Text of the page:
NK:IO, a leader in natural killer (NK) cell biology applied to the development of exceptionally potent, off-the-shelf cell therapies targeting solid tumours, has raised £1.2m.

The latest investment has swelled the company’s total equity financing to £3.2m and is in addition to £1.9m grants.

The £1.9m comprises the recent Innovate UK New Cancer Therapeutics award of £1.6m and a previous Innovate UK Accelerator grant of £300,000.

The current investment round was led by Cancer Research Horizons through its seed fund and included the Imperial College Enterprise Fund, Start Codon, UK Innovation & Science Seed Fund and Meltwind.

The company was founded in December 2020 by Hugh J M Brady, Matt Fuchter, and Mike Romanos, an experienced industry executive and entrepreneur.

The board is chaired by Keith Thompson CBE, former CEO of the UK’s Cell and Gene Therapy Catapult.

The company’s first indication targeted will be ovarian cancer, in collaboration with Prof Iain McNeish, professor of oncology at Imperial College, director of the Ovarian Cancer Action Research Centre and a leading expert in the field.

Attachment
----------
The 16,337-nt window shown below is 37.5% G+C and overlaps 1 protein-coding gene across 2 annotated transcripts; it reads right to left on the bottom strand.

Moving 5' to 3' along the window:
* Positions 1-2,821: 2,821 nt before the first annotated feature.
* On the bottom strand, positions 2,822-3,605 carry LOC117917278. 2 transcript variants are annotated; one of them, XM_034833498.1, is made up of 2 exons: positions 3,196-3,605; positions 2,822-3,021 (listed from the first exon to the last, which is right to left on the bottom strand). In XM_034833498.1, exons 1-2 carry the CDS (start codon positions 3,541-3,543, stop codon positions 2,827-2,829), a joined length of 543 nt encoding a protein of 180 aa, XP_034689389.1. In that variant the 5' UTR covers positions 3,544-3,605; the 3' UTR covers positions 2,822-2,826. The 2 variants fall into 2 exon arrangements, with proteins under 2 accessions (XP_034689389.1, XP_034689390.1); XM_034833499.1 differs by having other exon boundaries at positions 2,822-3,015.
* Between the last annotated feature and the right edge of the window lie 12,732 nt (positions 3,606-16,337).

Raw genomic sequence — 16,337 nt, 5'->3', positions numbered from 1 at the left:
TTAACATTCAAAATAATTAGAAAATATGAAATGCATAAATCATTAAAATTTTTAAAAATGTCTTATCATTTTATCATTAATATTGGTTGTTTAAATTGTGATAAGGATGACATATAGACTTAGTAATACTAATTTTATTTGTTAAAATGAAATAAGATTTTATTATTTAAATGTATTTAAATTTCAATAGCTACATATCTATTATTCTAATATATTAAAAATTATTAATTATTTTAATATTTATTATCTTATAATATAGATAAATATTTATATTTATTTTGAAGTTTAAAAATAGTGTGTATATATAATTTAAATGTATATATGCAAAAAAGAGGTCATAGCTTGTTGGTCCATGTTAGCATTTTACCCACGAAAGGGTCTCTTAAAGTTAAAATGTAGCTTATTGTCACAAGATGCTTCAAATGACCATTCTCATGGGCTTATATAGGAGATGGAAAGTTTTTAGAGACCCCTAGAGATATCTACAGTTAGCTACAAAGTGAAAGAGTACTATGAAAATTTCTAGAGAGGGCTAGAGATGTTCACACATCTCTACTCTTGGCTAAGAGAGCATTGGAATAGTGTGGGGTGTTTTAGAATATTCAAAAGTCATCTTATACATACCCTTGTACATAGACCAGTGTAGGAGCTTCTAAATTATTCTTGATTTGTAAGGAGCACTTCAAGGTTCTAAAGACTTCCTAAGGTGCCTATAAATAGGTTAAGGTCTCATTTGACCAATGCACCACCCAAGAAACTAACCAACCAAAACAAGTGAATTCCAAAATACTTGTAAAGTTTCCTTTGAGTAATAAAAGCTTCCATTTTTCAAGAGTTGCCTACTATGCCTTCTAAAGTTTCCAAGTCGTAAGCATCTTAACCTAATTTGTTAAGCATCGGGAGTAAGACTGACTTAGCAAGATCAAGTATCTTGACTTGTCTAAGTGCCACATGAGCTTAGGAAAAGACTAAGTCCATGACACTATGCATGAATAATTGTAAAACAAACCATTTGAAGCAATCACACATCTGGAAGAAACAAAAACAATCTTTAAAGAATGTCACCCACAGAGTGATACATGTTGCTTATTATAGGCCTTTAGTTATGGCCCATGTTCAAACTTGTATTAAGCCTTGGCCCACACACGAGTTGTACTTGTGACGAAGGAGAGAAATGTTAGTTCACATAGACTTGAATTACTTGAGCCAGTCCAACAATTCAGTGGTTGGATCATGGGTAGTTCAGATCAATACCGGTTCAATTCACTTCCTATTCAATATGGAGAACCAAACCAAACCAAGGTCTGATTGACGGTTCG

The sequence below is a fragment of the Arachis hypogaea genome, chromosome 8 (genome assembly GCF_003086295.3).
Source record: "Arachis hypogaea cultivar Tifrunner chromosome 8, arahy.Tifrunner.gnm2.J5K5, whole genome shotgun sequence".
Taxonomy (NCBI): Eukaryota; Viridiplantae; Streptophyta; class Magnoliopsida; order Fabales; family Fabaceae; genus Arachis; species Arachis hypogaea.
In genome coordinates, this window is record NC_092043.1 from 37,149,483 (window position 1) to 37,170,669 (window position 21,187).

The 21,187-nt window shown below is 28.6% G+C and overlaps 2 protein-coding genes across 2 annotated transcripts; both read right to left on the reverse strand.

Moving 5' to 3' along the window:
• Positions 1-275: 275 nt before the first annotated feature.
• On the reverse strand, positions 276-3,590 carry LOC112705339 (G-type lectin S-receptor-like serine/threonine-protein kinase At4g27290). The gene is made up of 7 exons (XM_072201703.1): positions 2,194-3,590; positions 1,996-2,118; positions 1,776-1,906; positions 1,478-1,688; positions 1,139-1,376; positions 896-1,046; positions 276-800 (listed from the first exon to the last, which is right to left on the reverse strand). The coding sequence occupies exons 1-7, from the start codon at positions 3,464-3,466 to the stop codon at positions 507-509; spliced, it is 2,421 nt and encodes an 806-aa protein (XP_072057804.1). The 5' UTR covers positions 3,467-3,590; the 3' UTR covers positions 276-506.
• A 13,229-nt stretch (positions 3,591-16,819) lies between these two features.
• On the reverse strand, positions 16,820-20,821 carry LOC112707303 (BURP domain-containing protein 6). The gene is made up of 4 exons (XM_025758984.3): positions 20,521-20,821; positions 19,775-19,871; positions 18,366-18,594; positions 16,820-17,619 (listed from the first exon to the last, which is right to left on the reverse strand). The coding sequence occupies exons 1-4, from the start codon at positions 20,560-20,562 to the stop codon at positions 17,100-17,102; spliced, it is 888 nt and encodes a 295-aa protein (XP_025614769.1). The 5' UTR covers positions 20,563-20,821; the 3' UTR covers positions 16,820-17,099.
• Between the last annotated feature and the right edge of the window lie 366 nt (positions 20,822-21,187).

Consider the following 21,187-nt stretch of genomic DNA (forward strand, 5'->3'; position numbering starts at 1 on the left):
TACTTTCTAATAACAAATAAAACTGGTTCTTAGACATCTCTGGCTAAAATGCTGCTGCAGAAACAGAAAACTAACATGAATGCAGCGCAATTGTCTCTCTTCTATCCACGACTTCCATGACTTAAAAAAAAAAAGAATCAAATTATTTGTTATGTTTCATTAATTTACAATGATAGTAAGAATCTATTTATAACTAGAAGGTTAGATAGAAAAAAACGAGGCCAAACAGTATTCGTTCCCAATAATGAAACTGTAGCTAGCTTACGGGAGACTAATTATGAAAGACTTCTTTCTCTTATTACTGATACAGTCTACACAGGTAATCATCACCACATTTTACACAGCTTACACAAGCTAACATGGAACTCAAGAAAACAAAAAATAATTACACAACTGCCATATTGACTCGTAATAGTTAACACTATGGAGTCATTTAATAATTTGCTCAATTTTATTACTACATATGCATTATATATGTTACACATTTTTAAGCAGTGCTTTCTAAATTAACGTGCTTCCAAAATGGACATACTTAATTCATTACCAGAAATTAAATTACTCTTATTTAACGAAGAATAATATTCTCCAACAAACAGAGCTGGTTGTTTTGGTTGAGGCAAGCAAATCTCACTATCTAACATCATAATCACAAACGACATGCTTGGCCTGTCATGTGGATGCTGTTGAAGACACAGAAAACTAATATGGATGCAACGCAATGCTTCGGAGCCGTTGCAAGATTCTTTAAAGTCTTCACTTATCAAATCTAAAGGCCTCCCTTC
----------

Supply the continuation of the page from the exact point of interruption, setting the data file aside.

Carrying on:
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The investment will be used to drive NK:IO’s cell therapy candidates through full pre-clinical testing.

Mike Romanos, co-founder and interim CEO, said: “We are very excited by the potential of NK:IO’s platform to address unmet needs in cancer cell therapy, including solid tumours, and to revolutionise the field.

“We are delighted by the support of our investors, including Cancer Research Horizons, who have joined to lead the round.

“Our recent success in securing non-dilutive funding under Innovate UK’s ‘New Cancer Therapeutics’ program further endorses this vision.”

Tony Hickson, chief business officer at Cancer Research UK and Cancer Research Horizons, said: “Cancer Research Horizons believes that NK:IO’s technology, based on pioneering research from Imperial College, has transformational potential for cancer patients.

“We are delighted to support the company’s progression and excited to work with the team as they progress to the clinic.”

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